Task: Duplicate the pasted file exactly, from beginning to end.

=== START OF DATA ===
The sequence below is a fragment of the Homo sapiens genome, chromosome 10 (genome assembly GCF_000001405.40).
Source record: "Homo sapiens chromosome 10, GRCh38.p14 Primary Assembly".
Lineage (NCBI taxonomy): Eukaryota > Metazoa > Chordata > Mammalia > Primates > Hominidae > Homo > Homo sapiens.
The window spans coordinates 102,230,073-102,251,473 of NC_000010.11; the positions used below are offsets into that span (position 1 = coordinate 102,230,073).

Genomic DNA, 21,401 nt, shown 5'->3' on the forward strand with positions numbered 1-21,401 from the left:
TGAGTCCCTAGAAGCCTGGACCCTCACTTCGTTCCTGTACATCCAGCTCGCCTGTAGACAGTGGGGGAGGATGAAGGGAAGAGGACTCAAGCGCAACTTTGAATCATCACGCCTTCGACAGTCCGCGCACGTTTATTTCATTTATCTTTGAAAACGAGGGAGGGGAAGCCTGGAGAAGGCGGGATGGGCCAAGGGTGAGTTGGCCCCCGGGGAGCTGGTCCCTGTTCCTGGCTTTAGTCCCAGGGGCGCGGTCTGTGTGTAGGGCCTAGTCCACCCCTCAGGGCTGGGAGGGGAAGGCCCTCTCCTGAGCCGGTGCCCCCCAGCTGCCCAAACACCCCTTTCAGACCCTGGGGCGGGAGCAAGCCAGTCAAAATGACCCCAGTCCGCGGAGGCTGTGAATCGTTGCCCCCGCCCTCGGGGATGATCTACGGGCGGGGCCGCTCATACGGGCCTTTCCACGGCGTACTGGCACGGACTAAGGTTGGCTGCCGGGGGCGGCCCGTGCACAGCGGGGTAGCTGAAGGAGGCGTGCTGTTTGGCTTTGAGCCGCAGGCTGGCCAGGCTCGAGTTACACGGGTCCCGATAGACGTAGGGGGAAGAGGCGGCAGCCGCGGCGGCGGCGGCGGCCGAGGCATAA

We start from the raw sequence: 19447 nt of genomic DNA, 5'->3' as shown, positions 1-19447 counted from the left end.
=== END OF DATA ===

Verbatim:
The sequence below is a fragment of the Homo sapiens genome, chromosome 10 (genome assembly GCF_000001405.40).
Source record: "Homo sapiens chromosome 10, GRCh38.p14 Primary Assembly".
Lineage (NCBI taxonomy): Eukaryota > Metazoa > Chordata > Mammalia > Primates > Hominidae > Homo > Homo sapiens.
The window spans coordinates 102,230,073-102,251,473 of NC_000010.11; the positions used below are offsets into that span (position 1 = coordinate 102,230,073).

Genomic DNA, 21,401 nt, shown 5'->3' on the forward strand with positions numbered 1-21,401 from the left:
TGAGTCCCTAGAAGCCTGGACCCTCACTTCGTTCCTGTACATCCAGCTCGCCTGTAGACAGTGGGGGAGGATGAAGGGAAGAGGACTCAAGCGCAACTTTGAATCATCACGCCTTCGACAGTCCGCGCACGTTTATTTCATTTATCTTTGAAAACGAGGGAGGGGAAGCCTGGAGAAGGCGGGATGGGCCAAGGGTGAGTTGGCCCCCGGGGAGCTGGTCCCTGTTCCTGGCTTTAGTCCCAGGGGCGCGGTCTGTGTGTAGGGCCTAGTCCACCCCTCAGGGCTGGGAGGGGAAGGCCCTCTCCTGAGCCGGTGCCCCCCAGCTGCCCAAACACCCCTTTCAGACCCTGGGGCGGGAGCAAGCCAGTCAAAATGACCCCAGTCCGCGGAGGCTGTGAATCGTTGCCCCCGCCCTCGGGGATGATCTACGGGCGGGGCCGCTCATACGGGCCTTTCCACGGCGTACTGGCACGGACTAAGGTTGGCTGCCGGGGGCGGCCCGTGCACAGCGGGGTAGCTGAAGGAGGCGTGCTGTTTGGCTTTGAGCCGCAGGCTGGCCAGGCTCGAGTTACACGGGTCCCGATAGACGTAGGGGGAAGAGGCGGCAGCCGCGGCGGCGGCGGCGGCCGAGGCATAA

We start from the raw sequence: 19447 nt of genomic DNA, 5'->3' as shown, positions 1-19447 counted from the left end.